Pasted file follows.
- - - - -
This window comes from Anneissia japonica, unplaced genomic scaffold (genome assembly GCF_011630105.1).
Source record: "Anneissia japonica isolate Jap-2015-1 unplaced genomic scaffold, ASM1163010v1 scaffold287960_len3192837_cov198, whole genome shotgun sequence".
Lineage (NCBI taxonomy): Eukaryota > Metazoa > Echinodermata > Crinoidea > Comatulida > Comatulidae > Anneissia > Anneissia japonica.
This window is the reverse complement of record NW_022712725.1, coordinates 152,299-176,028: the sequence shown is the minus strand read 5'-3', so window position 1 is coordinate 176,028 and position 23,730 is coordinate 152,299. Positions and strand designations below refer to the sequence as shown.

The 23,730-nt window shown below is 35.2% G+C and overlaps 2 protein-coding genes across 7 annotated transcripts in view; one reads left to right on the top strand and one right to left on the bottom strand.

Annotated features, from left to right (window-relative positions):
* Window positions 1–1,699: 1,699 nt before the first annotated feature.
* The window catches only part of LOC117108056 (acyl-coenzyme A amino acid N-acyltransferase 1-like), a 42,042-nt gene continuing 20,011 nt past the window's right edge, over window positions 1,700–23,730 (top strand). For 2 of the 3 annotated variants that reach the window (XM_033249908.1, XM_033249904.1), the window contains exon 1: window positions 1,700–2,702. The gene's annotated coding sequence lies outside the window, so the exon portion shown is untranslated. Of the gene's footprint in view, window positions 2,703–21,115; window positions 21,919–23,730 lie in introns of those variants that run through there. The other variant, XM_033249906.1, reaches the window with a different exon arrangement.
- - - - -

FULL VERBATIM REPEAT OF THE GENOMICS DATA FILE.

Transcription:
This window comes from Anneissia japonica, unplaced genomic scaffold (genome assembly GCF_011630105.1).
Source record: "Anneissia japonica isolate Jap-2015-1 unplaced genomic scaffold, ASM1163010v1 scaffold287960_len3192837_cov198, whole genome shotgun sequence".
Lineage (NCBI taxonomy): Eukaryota > Metazoa > Echinodermata > Crinoidea > Comatulida > Comatulidae > Anneissia > Anneissia japonica.
This window is the reverse complement of record NW_022712725.1, coordinates 152,299-176,028: the sequence shown is the minus strand read 5'-3', so window position 1 is coordinate 176,028 and position 23,730 is coordinate 152,299. Positions and strand designations below refer to the sequence as shown.

The 23,730-nt window shown below is 35.2% G+C and overlaps 2 protein-coding genes across 7 annotated transcripts in view; one reads left to right on the top strand and one right to left on the bottom strand.

Annotated features, from left to right (window-relative positions):
* Window positions 1–1,699: 1,699 nt before the first annotated feature.
* The window catches only part of LOC117108056 (acyl-coenzyme A amino acid N-acyltransferase 1-like), a 42,042-nt gene continuing 20,011 nt past the window's right edge, over window positions 1,700–23,730 (top strand). For 2 of the 3 annotated variants that reach the window (XM_033249908.1, XM_033249904.1), the window contains exon 1: window positions 1,700–2,702. The gene's annotated coding sequence lies outside the window, so the exon portion shown is untranslated. Of the gene's footprint in view, window positions 2,703–21,115; window positions 21,919–23,730 lie in introns of those variants that run through there. The other variant, XM_033249906.1, reaches the window with a different exon arrangement.